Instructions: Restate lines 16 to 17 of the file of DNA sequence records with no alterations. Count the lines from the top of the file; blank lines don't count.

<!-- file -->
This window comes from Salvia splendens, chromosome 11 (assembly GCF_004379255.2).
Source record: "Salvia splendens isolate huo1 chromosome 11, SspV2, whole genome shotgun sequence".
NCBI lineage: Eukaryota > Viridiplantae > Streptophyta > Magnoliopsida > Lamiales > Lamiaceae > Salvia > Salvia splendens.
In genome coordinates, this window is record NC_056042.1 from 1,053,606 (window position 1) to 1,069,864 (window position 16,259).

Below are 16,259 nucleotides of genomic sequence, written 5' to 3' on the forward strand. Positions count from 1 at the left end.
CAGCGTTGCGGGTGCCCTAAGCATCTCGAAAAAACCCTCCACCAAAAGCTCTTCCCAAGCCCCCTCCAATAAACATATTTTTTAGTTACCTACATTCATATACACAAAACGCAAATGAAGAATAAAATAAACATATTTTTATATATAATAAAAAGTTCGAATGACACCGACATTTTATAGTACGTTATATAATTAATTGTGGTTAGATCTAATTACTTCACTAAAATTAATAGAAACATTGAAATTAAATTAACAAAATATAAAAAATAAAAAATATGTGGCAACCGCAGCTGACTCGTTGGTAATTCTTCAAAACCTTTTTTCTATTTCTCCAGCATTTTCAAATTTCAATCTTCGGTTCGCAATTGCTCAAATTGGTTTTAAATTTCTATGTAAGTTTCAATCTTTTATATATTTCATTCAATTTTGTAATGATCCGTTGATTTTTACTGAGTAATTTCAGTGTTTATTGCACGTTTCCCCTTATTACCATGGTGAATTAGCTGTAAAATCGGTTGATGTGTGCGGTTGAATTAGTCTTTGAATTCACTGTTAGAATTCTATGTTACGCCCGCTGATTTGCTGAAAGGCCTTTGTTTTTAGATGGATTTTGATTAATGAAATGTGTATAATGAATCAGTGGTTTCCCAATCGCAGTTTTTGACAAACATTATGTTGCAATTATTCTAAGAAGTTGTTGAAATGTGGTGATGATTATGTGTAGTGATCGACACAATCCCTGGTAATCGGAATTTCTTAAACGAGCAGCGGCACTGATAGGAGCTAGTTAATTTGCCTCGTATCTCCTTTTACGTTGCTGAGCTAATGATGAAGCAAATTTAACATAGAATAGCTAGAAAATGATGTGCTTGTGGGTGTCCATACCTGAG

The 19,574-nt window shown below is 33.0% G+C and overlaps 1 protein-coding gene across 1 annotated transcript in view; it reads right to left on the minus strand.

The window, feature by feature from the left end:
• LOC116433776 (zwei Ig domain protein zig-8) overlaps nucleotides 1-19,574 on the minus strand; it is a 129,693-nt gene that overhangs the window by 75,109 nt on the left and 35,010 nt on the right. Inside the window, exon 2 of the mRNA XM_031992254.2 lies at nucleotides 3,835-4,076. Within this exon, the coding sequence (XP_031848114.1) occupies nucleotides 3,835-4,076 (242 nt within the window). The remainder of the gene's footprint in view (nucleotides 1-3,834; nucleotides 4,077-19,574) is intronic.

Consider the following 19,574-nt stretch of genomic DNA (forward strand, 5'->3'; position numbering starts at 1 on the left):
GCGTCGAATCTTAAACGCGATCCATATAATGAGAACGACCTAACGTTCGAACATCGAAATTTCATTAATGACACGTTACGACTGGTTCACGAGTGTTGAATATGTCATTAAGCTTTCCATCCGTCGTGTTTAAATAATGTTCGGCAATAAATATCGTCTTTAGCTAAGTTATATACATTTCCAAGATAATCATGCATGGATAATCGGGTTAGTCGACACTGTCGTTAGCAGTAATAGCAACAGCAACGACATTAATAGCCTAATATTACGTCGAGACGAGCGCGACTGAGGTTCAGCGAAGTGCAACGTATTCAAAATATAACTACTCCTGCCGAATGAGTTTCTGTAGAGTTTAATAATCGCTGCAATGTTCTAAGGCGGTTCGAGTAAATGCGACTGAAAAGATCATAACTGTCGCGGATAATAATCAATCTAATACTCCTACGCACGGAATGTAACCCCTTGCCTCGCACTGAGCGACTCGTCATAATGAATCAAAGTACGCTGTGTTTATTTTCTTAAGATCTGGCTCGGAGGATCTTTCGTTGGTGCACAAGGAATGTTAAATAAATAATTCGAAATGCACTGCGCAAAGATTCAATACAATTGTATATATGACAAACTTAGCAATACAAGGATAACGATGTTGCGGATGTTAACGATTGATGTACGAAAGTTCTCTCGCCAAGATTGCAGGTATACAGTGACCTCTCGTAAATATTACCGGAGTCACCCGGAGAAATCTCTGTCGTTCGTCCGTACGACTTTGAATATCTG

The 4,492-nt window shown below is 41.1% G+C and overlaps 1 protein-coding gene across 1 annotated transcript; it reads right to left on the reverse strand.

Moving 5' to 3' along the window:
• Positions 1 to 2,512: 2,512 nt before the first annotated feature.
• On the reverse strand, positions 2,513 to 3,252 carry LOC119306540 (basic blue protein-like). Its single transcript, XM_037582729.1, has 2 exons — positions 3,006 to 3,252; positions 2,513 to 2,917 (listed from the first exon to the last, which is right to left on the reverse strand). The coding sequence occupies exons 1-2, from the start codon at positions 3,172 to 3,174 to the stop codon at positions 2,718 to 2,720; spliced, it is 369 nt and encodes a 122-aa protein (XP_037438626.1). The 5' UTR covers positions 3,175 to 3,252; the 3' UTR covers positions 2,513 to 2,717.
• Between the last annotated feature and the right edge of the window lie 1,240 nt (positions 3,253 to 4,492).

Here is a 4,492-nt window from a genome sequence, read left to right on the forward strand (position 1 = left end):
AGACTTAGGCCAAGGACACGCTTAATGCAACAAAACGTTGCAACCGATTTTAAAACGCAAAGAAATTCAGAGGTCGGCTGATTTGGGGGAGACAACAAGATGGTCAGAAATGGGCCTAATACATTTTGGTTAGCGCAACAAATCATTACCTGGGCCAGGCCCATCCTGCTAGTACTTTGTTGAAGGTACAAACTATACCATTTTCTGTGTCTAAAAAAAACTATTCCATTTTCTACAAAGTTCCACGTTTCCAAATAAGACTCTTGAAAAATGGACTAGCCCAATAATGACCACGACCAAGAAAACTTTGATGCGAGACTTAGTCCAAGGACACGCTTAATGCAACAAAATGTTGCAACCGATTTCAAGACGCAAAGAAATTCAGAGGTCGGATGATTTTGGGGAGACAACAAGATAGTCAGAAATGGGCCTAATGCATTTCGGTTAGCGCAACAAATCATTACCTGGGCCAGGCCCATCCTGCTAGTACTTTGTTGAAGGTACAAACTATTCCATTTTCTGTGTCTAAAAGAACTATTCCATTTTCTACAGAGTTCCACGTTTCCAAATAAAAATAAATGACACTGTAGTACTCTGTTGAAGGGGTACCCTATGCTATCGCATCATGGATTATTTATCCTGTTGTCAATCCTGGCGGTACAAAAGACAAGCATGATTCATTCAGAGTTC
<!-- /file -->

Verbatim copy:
• Between the last annotated feature and the right edge of the window lie 1,240 nt (positions 3,253 to 4,492).

Here is a 4,492-nt window from a genome sequence, read left to right on the forward strand (position 1 = left end):